Abortion may be legal in the United States, but the federal government effectively blocks this choice for poor women according to a new report released by the Guttmacher Institute this week. A study shows that one in four poor women who face an unintended pregnancy would like to choose abortion but cannot do so due to Medicaid restrictions. Latinas are disproportionately impacted, meaning that when it comes to unplanned pregnancy, millions of Latinas are left without a “choice.”

In the News

Reflections on Day 3 of Sotomayor's Confirmation Hearings

Yesterday, the questions from Members of the Senate Judiciary Committee continued during the Sotomayor’s Confirmation Hearings in Washington, DC. Judge Sotomayor was asked many questions about her views on abortion rights, based on cases such as Roe v. Wade and Casey v. Planned Parenthood.

 

In the News

NLIRH Reflects on Day 2 of Sotomayor's Confirmation Hearings

Day two of the Supreme Court confirmation hearings began with questions from Senators and Judge Sonia Sotomayor's answers under oath on the issues that impact the lives of our community. This conversation between the Members of the Senate Judiciary Committee and Judge Sotomayor marks one of the only times in which we will hear her explain her opinion on important issues affecting Latinas and all women. The right of privacy, upholding precedent and settled law such as Roe v. Wade were among the legal issues discussed during the second day of the hearings and are critical to ensure the reproductive rights and liberties of all Latinas.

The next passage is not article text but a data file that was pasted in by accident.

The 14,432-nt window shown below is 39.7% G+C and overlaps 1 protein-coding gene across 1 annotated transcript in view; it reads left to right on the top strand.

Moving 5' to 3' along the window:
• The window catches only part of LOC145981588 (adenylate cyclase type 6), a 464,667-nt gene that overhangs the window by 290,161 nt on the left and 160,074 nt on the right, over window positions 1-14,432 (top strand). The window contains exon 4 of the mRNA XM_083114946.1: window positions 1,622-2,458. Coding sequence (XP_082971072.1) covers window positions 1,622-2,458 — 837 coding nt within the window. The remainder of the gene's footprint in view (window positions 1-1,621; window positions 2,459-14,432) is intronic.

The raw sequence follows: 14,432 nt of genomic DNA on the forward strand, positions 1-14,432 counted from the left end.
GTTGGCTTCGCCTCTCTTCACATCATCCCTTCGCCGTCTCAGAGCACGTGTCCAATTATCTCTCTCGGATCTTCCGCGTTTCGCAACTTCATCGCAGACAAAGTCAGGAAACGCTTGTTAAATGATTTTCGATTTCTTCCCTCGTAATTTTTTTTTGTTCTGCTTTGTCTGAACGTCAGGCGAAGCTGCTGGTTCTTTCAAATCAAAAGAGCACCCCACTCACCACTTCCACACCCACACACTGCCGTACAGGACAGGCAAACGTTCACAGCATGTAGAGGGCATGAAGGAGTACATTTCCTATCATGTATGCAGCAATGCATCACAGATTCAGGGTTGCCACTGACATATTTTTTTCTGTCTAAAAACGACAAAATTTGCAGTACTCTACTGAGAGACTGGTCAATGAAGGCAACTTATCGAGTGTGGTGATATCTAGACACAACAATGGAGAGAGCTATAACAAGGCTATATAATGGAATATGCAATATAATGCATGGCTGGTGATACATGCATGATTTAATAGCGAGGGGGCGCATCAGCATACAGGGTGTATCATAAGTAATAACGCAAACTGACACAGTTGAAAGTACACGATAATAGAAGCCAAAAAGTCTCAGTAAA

In the News

NLIRH meets with HHS Secretary Kathleen Sebelius

On Friday, June 26th, 2009, NLIRH, along with other advocacy organizations, met with the U.S. Department of Health and Human Services (HHS) Secretary Kathleen Sebelius and her staff regarding the status of reproductive health care in health care reform and her commitment to reproductive health care issues. NLIRH submitted its priorities for health care reform to senior HHS staff members.

In the News

Women and Immigrants --- left on the sidelines of health care reform

Outrageous, that’s the phrase that came to mind as we watched the health care reform debates over the weekend. While health care reform passed a hurdle in the House of Representatives, women and immigrants were left on the sidelines.

What happened???

    •    In an effort to pass health care reform, Congress included an amendment that singled out and banned most abortions from all public and private health plans in the insurance exchange.  Women who think they may need an abortion in the future would be required to buy an additional insurance “abortion rider” with their own personal funds for coverage.

    •    Under the House bill, undocumented immigrants can buy into the public health insurance exchange with their own money. But, they are prevented from receiving any subsidies, affordability credits, or receive federal Medicaid.

    •    The 5-year ban on legal residents accessing public health benefits, including Medicaid, also remained intact.

Essentially politicians are saying that under current health care reform, women would have to plan for an unplanned pregnancy.